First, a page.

Before the Gooney Bird, there was the Condor
By Joe Gertler
The T-32 design originally focused on The Condor as a twin-engine biplane, bomber, ambulance and troop transport. It was first flown in 1933. Curtiss Company blueprints and reports showed the Condor with its many machine gun ports in the nose, and on the top and bottom of the plane. There were long lists of possible bomb and ammunition loadings, able to carry bombs weighing 120, 300, 600 and 1,100 pounds, along with a substantial amount of other ammunition for the machine guns. The two Wright SGR-1820 Cyclone engines provided for a substantial loading and excellent performance and speed and range. Military Condors were used in the air forces of Argentina, Chile, Columbia, Honduras, Peru, and the UK. In the U.S., it was used by the Army, Navy, and Marine Corps. Some were provided as twin-float seaplanes. The U.S. Navy and Marine versions were designated R4C-1.
Having experienced good performance as a troop carrier, Curtiss continued the evolution toward its use as a commercial aircraft, with modern and innovative features. It could be quickly converted from an 18-passenger day carrier, in six rows of three comfortable leather seats each to 12 sleeper berths. Night sleeper versions were flown by Eastern Air Transport, and American Airways. It had a novel feature of steam heating for the cabin, along with a toilet room at the rear, with both hot and cold running water. Baggage was carried in the compartments aft of the engine nacelles. The plane also had retractable landing gear. Civil Condors were operated by airlines in Chile, China, Switzerland, and the UK and U.S.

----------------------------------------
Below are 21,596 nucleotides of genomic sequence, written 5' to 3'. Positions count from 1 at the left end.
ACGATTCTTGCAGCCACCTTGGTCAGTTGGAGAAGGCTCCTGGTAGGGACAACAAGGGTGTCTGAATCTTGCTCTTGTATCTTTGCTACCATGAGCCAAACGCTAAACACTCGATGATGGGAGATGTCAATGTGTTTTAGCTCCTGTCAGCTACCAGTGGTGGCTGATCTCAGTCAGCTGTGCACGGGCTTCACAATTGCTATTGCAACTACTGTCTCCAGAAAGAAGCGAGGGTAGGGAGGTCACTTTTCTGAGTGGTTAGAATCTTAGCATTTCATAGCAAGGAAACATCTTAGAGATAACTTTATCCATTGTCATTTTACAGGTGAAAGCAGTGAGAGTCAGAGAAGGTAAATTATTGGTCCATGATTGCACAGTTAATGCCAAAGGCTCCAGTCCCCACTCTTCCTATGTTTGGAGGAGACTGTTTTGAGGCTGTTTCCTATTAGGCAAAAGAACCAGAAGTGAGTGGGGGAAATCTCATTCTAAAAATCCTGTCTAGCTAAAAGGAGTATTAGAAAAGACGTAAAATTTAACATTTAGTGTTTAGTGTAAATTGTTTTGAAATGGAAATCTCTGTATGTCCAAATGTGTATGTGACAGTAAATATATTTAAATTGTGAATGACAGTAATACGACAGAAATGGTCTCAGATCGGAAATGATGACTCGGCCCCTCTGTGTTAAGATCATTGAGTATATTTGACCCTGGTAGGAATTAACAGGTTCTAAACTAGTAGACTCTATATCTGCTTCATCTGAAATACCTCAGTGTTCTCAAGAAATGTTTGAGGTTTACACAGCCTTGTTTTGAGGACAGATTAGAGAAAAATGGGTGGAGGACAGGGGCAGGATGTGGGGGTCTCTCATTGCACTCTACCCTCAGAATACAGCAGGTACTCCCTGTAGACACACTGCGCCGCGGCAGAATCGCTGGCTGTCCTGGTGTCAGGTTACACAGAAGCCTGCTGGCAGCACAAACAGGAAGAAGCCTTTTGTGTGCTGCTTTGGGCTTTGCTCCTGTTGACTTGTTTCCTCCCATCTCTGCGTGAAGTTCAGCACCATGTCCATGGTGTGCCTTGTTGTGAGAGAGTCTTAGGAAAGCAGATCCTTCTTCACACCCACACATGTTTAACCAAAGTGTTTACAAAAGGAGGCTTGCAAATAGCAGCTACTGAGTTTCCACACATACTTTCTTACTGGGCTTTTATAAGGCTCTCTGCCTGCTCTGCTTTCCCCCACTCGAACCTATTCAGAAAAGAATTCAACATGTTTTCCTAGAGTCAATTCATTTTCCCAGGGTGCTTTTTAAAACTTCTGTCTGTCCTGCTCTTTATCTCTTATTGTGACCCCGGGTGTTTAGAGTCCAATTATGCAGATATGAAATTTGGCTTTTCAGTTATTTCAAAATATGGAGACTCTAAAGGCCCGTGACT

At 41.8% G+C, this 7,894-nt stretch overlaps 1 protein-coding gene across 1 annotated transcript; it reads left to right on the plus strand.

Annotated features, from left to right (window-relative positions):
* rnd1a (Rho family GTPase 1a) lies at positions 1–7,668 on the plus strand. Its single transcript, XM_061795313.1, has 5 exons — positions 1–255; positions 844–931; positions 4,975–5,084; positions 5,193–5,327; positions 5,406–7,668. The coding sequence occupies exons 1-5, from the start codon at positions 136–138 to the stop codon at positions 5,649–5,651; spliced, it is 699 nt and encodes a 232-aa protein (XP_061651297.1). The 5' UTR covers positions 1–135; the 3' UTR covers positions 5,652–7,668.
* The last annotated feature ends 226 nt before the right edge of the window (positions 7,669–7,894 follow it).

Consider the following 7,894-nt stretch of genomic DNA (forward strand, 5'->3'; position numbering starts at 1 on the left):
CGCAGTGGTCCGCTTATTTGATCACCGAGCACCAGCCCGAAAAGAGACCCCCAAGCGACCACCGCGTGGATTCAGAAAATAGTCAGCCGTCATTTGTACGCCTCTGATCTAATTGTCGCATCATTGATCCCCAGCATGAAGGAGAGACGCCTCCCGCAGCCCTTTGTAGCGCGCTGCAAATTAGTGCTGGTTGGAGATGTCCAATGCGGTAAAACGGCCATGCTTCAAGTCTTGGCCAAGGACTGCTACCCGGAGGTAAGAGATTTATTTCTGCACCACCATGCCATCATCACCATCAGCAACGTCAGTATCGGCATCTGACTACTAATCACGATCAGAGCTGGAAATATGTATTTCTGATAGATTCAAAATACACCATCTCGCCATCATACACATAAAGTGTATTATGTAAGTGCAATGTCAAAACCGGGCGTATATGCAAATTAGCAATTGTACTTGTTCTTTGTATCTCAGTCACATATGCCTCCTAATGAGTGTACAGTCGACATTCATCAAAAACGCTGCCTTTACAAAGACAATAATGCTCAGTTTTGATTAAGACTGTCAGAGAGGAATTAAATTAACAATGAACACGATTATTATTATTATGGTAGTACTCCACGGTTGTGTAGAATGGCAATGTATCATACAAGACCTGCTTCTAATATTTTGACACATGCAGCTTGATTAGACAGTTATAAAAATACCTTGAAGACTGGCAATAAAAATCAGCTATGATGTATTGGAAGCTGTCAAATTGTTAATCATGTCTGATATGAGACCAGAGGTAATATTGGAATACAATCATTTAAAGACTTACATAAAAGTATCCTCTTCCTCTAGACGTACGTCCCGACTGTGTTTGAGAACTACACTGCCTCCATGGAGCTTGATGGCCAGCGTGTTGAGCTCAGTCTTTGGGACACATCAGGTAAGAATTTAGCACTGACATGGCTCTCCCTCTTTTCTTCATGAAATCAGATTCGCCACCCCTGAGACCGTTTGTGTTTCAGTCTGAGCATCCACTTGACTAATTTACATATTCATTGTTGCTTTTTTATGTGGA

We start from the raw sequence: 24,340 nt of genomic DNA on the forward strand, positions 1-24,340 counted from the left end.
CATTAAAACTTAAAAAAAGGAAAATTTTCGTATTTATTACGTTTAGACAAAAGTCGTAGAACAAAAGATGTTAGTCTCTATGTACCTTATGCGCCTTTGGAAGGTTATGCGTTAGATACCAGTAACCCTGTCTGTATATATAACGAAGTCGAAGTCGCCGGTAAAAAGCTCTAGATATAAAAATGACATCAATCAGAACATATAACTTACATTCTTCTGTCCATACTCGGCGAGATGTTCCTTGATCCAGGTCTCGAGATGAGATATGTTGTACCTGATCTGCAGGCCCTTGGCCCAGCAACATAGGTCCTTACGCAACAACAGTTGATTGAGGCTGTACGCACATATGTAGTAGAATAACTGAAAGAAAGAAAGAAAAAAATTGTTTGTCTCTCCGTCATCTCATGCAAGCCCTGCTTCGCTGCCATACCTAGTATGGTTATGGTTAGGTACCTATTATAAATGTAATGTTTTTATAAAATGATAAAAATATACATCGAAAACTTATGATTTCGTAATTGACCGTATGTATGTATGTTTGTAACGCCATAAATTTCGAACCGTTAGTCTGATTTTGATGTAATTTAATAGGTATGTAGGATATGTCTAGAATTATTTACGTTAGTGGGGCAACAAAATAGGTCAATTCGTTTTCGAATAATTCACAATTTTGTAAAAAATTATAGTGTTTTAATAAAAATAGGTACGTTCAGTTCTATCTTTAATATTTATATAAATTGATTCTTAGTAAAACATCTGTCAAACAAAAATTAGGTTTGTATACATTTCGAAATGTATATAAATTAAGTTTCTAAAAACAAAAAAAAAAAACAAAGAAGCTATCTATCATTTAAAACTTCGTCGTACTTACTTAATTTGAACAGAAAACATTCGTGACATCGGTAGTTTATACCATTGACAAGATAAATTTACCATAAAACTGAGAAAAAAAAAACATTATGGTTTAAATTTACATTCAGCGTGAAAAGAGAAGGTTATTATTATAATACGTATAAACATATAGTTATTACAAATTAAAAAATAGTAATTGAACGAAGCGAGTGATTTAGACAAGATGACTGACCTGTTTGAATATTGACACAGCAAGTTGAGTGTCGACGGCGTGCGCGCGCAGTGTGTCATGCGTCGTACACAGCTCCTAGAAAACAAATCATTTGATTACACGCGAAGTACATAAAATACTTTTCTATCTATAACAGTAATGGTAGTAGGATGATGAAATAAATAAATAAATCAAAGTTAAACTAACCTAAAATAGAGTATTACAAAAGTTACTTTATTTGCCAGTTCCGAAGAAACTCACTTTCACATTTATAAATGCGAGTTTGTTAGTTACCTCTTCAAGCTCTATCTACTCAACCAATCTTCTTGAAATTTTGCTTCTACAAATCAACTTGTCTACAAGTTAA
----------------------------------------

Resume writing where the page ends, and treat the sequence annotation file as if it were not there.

Perhaps the most famous Curtiss Condor was the one Admiral Richard Byrd used on his famous Antarctic expeditions of 1935. He was proud to report that during his surveying flights of some 30,000 miles, he did not experience a single engine or aircraft problem. His Condor was initially flown with the twin seaplane pontoons, and the fuel capacity was modified to 1,100 gallons of gasoline, to expand it from the normal range of 810 miles, to an impressive 2,000 miles. They had covered 250,000 square miles in all. It was widely featured in newspapers and news film reels all across the world, and was exhibited on Byrd’s post-expedition tour.
Performance and other specifications varied as to different configurations. Normal cruise speed of the military versions with the 82-foot wingspan, was 145mph at seventy-five percent power. Normal cruise speed of the commercial version, with the 91 foot, 8 inch wingspan, was a more modest 118mph. Both the military and commercial versions were produced at the 225,000 square foot factory in Buffalo, New York.